Charitable Gift Annuities

Icon of an hourglass and money, representing financial returns over time.When people think of a charitable donation, what usually comes to mind is a single transaction when a donor gives something away permanently, receiving no goods or services in return. After the gift is complete, the charitable organization puts the cash or donated assets to work support the organization’s mission.

For almost 180 years, Americans have had been using another way to support their charity and support themselves at the same time: the Charitable Gift Annuity (CGA). Together with the Charitable Remainder Trust (CRT), CGAs provide income—usually for life—in exchange for a donation of assets.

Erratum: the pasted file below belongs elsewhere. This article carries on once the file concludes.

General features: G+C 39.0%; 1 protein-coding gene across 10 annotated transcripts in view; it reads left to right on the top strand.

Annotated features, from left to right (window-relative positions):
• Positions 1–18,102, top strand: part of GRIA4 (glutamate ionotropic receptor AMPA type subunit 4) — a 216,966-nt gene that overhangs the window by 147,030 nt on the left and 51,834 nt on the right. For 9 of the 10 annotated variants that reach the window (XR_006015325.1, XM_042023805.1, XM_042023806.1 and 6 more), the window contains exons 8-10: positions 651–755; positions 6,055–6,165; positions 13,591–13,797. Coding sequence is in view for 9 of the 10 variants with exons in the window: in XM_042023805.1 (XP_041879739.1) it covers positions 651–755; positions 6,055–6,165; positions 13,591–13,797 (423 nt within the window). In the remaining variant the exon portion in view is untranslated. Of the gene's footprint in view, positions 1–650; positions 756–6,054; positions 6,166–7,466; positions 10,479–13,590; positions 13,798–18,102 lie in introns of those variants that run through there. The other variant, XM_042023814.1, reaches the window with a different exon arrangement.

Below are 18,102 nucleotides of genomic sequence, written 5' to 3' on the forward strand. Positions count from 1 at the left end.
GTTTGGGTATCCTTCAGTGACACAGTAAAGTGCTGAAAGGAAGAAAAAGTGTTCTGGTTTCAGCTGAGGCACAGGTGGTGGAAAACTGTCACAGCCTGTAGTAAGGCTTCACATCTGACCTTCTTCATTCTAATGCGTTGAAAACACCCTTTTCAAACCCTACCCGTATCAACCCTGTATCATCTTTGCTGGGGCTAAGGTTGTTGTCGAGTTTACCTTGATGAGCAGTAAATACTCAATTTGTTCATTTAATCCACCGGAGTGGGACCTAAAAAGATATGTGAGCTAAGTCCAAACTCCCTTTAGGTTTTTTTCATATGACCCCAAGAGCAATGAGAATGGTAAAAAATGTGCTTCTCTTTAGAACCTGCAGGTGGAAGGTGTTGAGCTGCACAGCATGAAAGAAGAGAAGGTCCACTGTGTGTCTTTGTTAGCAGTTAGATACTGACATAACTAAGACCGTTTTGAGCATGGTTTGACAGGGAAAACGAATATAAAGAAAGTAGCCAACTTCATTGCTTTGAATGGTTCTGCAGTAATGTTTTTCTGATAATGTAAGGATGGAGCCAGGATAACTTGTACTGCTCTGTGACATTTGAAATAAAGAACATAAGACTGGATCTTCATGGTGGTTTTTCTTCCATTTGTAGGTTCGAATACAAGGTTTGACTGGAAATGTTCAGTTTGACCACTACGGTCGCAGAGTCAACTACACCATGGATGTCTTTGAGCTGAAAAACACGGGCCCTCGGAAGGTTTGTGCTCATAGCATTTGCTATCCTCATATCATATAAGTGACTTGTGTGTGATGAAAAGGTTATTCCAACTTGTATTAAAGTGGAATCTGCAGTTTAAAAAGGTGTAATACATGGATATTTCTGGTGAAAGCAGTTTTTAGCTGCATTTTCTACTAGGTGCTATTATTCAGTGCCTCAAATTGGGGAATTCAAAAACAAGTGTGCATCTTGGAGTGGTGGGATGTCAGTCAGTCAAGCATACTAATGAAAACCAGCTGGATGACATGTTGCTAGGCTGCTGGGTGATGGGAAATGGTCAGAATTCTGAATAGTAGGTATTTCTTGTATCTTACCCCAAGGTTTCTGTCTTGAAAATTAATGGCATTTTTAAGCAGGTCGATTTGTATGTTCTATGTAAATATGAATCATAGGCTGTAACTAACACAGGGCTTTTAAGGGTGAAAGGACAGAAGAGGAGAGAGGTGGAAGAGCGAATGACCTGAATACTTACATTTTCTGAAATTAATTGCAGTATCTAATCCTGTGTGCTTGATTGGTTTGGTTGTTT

Income-Producing Gifts

At the heart of these types of gifts is a balance between current lifetime needs and future charitable needs, with the donor enjoying the near-term benefits succeeded by the charity putting the donated assets to work. They can be thought of as gifts where the donor gives the assets but keeps the income.

What happens at the end of a CGA or CRT?

Upon the death of the last annuitant or income beneficiary, the remainder value of the CGA or CRT is then available for whatever charitable use was designated by the donor. Thus, it is important to consider that if a scholarship or particular program is selected, the funds will not be available to it until many years in the future. Still, to particular donors CGAs and CRTs represent an ideal balance of meeting income needs and making a significant charitable gift.